On Friday evening (when the light was really nice) I delayed again, but on Saturday I got up with the sole intention of driving to work and then walking from there to take photos on a stroll in the city centre. This time, after weeks of putting off, I actually did it. I’d like to say that after overcoming my fears things all opened up and I came back with lots of stunning images. In fact, after more than an hour walking around I came back with very few keepers. But it’s a start.


Postscript (15 May 2018) – I finally got out there, and I didn’t skip a day of publishing photos throughout 2016 on a Facebook page, Freetown Street 366. The project didn’t create a massive buzz, but those who found the page, enjoyed the project, and the photos were featured in a local online magazine, where they are continually used to illustrate stories. There were no negative experiences to report from the streets beyond a few people saying no when I asked for permission to take their photo – and the camera I bought back then with its basic lens has been kicking around in my work bag every day since then, and continues to serve me well (in fact I sold all my other camera equipment).

There’s a mix of quality in the images, but all in some way capture the Freetown street. Did it massively increase my photography skills? I don’t think so. Did I learn how to use the camera beyond the basic settings? No. But still, I have the satisfaction of having completed a major project and created a body of work that I can be proud of. So, here’s to breaking through fear.

Morning writing

A change of country is like the start of a new year – a chapter-beginning that provides a chance to make resolutions and adjust habits. Over a good number of years I’ve woken up early (530/545am) on week days for exercise before work; usually a run or a circuits workout from a phone app. At the beginning of this month, I’ve made quite a radical shift – no more exercise in the morning, but instead, close to two hours of writing time, with a 5am wake-up. At about 720am I drop off my daughter at nursery, and then cycle off to work for 8am.

The main idea is that if writing is something I want to do long term, then I need to be doing it regularly. Up to now, this just wasn’t happening. So far in the morning writing hours, I’ve been keeping a journal (first task of the day), going through a fiction writing MOOC course with FutureLearn (one that I unsuccessfully started back in 2013), listening to the ‘Writing Excuses’ podcast, and writing blogs (most work-related).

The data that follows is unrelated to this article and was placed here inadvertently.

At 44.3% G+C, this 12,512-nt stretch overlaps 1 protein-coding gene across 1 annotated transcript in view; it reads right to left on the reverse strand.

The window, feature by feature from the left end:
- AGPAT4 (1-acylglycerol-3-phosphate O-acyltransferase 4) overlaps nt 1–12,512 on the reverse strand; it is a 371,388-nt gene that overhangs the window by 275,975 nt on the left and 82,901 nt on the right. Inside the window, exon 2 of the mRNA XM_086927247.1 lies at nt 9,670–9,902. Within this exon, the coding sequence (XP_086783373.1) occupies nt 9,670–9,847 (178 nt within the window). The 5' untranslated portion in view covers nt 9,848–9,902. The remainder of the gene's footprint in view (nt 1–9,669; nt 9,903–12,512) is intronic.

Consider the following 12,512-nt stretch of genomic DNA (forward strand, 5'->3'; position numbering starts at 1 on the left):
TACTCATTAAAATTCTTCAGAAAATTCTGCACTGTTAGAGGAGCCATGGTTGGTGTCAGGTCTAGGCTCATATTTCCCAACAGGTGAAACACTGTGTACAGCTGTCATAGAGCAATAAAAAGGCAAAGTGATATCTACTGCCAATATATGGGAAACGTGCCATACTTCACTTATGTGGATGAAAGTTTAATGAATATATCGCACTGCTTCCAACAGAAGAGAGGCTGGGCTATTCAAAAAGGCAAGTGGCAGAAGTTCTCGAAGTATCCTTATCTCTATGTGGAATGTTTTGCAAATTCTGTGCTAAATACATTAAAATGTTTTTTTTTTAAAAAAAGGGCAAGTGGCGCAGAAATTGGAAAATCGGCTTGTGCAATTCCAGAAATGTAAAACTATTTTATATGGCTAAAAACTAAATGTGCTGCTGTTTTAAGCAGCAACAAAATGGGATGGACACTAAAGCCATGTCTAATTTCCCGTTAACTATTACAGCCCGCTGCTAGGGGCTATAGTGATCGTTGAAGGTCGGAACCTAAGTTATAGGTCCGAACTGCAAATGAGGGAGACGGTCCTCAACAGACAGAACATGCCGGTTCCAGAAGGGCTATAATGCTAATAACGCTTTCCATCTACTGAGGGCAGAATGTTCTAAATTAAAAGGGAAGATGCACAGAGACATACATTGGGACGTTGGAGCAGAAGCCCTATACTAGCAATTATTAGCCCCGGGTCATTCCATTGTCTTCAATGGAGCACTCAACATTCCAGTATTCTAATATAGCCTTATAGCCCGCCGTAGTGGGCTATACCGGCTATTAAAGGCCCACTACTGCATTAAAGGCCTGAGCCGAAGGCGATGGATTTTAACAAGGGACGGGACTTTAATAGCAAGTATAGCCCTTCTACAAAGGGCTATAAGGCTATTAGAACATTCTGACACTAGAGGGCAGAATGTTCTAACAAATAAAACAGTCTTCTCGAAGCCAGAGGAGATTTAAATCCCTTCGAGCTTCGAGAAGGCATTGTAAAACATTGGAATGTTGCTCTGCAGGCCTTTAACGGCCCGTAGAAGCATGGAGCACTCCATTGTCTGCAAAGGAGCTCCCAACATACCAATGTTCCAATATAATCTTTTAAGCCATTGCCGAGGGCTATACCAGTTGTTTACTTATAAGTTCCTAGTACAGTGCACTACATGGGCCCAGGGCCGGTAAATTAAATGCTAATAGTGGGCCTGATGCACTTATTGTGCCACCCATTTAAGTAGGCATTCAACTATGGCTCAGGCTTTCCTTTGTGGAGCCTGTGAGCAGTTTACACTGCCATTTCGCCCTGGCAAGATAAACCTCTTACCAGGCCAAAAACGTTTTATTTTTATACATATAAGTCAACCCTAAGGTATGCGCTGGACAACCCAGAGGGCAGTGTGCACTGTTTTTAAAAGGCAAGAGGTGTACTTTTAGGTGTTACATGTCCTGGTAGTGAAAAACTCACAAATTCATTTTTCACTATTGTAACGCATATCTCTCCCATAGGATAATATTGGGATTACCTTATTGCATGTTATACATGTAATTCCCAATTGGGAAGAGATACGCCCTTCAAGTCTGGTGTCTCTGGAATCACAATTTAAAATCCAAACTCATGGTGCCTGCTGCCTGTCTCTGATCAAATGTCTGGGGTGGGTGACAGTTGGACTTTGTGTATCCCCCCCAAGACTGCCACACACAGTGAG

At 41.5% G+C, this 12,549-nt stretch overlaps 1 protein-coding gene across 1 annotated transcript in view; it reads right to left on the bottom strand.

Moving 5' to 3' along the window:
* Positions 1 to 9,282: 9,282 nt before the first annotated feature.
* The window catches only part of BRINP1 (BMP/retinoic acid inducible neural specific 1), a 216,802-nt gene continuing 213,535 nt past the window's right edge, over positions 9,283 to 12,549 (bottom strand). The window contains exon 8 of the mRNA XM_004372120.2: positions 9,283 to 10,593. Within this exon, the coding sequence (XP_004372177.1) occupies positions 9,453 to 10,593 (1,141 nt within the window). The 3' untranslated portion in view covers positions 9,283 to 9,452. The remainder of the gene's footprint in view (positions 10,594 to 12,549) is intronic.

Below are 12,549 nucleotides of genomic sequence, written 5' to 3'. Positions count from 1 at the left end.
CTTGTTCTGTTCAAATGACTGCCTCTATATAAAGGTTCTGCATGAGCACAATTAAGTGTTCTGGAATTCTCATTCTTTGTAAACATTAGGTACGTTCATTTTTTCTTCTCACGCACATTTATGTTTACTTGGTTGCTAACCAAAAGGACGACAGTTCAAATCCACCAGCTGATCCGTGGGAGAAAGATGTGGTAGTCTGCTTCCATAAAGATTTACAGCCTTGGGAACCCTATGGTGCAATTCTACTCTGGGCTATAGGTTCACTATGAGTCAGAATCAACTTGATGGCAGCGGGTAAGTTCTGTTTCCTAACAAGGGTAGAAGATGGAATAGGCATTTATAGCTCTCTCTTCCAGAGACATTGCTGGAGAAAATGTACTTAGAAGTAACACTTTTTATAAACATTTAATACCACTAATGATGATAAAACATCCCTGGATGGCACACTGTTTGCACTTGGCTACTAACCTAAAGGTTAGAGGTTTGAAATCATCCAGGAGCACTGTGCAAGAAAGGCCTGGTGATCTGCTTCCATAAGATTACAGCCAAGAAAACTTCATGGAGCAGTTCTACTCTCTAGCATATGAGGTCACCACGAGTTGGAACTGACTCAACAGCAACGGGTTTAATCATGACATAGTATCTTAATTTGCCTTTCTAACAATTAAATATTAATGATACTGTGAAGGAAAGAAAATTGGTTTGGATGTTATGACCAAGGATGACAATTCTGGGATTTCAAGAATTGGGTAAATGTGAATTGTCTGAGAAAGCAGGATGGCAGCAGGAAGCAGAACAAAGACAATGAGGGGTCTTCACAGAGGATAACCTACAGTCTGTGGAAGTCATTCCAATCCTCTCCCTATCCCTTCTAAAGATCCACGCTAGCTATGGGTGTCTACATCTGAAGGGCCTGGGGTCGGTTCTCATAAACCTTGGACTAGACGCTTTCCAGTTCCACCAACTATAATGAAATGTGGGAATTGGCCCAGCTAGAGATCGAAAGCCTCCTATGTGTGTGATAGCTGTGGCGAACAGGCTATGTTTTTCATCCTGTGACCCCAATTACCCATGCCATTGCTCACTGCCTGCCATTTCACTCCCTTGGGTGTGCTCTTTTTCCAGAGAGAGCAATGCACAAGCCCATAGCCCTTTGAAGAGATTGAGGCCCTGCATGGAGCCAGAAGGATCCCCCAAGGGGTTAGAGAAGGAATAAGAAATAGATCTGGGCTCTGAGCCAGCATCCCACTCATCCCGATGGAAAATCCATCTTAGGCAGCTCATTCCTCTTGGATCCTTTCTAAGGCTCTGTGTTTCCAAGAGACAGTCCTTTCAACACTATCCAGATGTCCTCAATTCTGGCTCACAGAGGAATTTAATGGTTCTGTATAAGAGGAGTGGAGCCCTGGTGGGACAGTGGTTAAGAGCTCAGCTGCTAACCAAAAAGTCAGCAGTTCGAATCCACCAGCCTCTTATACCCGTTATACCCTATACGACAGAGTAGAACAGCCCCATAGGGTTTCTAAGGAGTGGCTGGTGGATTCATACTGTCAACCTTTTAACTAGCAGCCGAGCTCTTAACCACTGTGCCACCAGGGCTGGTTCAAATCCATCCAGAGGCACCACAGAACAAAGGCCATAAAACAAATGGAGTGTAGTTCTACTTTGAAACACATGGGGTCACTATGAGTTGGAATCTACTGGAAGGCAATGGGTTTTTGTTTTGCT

Two immediate experiences after two weeks:

  • Firstly, before the problem and stress was finding time for yet another priority. But, when you actually carve out a fixed time, then the whole issue with time just vanishes. It’s no longer about finding the time, because the time has been found. Instead it’s about working out what to do to fill the time. It feels very much like you’re giving yourself a daily present, a wonderful luxury. Perhaps from the outside, it’s odd to describe getting up at 5am as a luxury, but that is genuinely how it feels. It’s rapidly turning into one of my favourite moments in the day.
  • Secondly, although I haven’t yet got a writer’s notebook off the ground to make little observations about the world, I can already see that the fiction writer’s obsession with the little details, should help me to be much more observant and aware in the world. How much am I missing as the world spins by? It would be nice to get some time in a busy cafe with a notebook just observing. Eventually, being a writer would also perhaps give me the permission (like a journalist) to get into people’s lives, and asks them questions about their internal life.

The morning writing hours will be fine-tuned, but I think I’ve established the building blocks for a quite interesting life change. In addition to the writing, it’s nice to see the sun rise (my position at the dining room table faces the window and the exact point where the sun comes up through the trees). And I also see my family rise – generally E the nanny first, then my young son J, quite an early riser. Then we have to get the rest up so D can be ready for school. Back in Freetown, I would do my morning exercise and head to work all in the dark without seeing anyone up.